Week in Review, Aug. 10-14: No End in Sight, No Fans in Dome

Vikings Saints Football
Saints fans react after the team’s loss to the Minnesota Vikings on Sunday, Jan. 5. As of now, it’s unclear when fans will be allowed back in the Superdome to cheer on their team. (AP Photo/Brett Duke)

NEW ORLEANS – The picture on the front page of the paper says it all: a former New Orleans bakery worker is now earning a few dollars an hour holding up one of those signs on the street to capture the attention of passing motorists and pedestrians. The sign is advertising a “going out of business” sale for Neiman Marcus Last Call in the Riverwalk. And the man is standing in front of Mulate’s restaurant, which is boarded up and shut down because of the pandemic.

The story of the photo is clear: even as the state’s COVID-19 infection rate improves and school starts up again, New Orleans and the rest of the nation are still a long way from an economic recovery.

To that point, several major New Orleans hospitality employers – including the Hilton Riverside Hotel, Commander’s Palace restaurant and the Hyatt Regency – notified the state this week that they won’t be re-hiring workers for at least the next six months. And Gov. John Bel Edwards said the state plans to take advantage of a President Trump executive order that will allow the state’s more than 400,000 laid-off workers to collect a federal boost to their weekly unemployment benefits. There’s fine print, however: the extra amount from the feds will be around $300 per week, which is half of what it was under a program that expired in July. And this new relief will only last for a few weeks unless Congress agrees on a new aid package. Also, there’s a lot of red tape involved in getting the program started so it’s unclear when the money will actually reach people.

The New Orleans Saints, meanwhile, announced that the team’s Sept. 13 season opener vs. the Tampa Buccaneers will happen without fans in the Superdome. Team officials said the decision to allow fans into other games this season will depend on the Gulf South region’s success lowering COVID-19 infection rates. …

City Launches Outdoor Dining Program

The City of New Orleans is launching a series of initiatives that are designed to support outdoor dining as restaurants continue to grapple with the impacts of the COVID-19 pandemic. Curbside dining and “parklet” permits will be available along with outdoor dining grants up to $6,000 to support the construction of al fresco curbside dining and parklet areas.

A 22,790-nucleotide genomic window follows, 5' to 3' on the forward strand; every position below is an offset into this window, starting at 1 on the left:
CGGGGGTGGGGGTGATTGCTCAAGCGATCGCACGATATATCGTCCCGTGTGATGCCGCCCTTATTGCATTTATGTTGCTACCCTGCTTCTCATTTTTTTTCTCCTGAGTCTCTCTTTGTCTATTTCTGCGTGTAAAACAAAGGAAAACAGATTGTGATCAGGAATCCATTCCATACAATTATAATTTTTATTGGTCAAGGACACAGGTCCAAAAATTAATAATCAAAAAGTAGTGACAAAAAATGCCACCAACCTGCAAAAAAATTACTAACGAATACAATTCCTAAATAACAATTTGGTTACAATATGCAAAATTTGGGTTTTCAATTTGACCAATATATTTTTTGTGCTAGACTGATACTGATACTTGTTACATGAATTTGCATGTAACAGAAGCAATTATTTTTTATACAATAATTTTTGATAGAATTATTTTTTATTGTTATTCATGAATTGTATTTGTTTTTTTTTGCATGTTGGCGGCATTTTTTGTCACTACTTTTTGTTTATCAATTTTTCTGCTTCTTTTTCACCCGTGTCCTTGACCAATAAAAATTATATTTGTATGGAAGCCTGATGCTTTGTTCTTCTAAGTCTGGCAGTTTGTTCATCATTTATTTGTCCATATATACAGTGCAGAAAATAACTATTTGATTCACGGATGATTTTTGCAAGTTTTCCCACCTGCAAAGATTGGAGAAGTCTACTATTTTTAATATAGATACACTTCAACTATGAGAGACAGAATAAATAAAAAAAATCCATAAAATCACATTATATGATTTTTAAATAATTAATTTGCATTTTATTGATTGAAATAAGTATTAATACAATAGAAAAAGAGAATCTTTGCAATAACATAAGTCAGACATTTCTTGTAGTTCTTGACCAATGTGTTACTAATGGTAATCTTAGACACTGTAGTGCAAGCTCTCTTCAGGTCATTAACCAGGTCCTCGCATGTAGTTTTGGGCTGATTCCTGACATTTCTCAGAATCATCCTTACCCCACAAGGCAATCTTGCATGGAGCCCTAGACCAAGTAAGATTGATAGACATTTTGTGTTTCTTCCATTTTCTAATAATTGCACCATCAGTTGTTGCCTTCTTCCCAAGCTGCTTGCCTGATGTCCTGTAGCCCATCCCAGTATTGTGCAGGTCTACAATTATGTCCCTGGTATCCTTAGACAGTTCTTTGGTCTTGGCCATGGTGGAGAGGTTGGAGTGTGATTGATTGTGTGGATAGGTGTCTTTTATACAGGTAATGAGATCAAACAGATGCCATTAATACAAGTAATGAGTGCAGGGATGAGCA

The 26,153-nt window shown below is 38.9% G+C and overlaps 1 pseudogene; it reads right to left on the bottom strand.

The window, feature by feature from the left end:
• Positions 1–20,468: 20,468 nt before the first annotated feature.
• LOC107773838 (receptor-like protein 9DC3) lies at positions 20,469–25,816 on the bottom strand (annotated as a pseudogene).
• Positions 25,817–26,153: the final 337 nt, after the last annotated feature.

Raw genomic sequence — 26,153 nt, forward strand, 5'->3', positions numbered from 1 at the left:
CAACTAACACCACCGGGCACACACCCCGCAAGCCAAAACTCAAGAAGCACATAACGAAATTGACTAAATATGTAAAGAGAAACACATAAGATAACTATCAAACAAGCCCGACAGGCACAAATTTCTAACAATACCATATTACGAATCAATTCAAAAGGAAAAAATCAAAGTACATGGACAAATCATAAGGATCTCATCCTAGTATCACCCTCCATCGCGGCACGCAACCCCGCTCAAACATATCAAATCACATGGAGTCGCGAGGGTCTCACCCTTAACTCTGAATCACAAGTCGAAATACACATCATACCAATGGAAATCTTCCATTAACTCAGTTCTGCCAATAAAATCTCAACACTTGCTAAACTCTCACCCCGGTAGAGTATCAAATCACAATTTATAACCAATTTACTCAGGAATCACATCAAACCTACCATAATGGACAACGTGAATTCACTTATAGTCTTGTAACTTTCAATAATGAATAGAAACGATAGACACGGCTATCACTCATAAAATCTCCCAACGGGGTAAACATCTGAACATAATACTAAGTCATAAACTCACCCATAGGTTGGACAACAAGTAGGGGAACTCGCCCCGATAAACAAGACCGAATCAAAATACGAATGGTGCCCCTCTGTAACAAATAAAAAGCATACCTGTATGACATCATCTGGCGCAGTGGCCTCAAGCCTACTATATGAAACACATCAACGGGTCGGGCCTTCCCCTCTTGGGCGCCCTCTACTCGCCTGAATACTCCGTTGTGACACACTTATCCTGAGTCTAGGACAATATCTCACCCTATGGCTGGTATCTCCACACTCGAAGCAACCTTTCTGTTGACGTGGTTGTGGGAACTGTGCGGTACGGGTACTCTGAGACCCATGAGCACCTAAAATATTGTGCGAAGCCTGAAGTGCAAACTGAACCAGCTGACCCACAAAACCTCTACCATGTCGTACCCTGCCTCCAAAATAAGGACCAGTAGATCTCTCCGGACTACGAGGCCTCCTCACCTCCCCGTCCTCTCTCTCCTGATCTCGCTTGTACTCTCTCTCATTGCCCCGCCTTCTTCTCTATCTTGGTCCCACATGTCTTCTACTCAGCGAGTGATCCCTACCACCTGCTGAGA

Private, Public Schools Approach School Start Differently

The Center Square reported that about 86% of public schools in Louisiana are either operating or intend to operate a hybrid learning model combining in-person and online learning. Conversely, about 69 percent of private schools are planning fully face-to-face learning. “It’s easy to point fingers and blame people, but everyone has a heightened sense of anxiety right now,” said Cade Brumley, state superintendent of education. “We just have to give each other grace and patience as we work through this together.”

Stocks Go Up

There’s been a lot of discussion about why the stock market is rallying while main street is struggling this year. The short answer is that the small businesses – restaurants, salons, bars, etc. – that are struggling mightily right now aren’t listed on the stock market. Big publicly traded tech companies like Apple and Amazon, however, have been making a fortune during the pandemic – thanks to working from home and other trends – and they are leading the rally. Airlines and cruise lines, while suffering huge losses, aren’t a big enough factor in the market to dampen the big tech effect. So it’s no surprise that stocks moved higher this week and the Dow briefly topped its record high despite historic high unemployment numbers and massive economic uncertainty.

Home Prices Go Up

A local and national report this week both say that home prices are rising in 2020 because the pandemic has increased demand and lowered supply. Low interest rates have made it easier to buy. People are feeling cooped up and want more space. But the overall economic uncertainty has caused sellers to be wary, so there’s less inventory. “Sellers in the New Orleans market should realize a high single digit increase in value over this time last year and be under contract in about 60 days,” said Keller Williams team leader Jeffrey R. Doussan Jr. “Almost 29% more homes were sold in July 2020 than July 2019.”

Ask for Help …

New Orleans Mayor LaToya Cantrell joined mayors from around the country to write a letter to Congress in support of the RESTAURANTS Act. The proposed legislation would provide $120 billion in grants through Dec. 31 to “non-chain food and drinking establishments who have experienced a significant drop in revenue as a result of the COVID-19 pandemic.” … Louisiana oil and gas leaders, meanwhile, are asking for federal help to get through the worst downturn the state’s industry has seen since the 1980s. …

… and You Shall Receive?

The United States Department of Agriculture recently announced a decision to purchase $30 million worth of shrimp from fisherman in Louisiana and along the Gulf Coast to help the seafood industry and stock emergency food banks. … And Louisiana Insurance Commissioner Jim Donelon said his office is commending the insurer USAA for returning an additional $270 million dividend to auto insurance policyholders across the country in August. 

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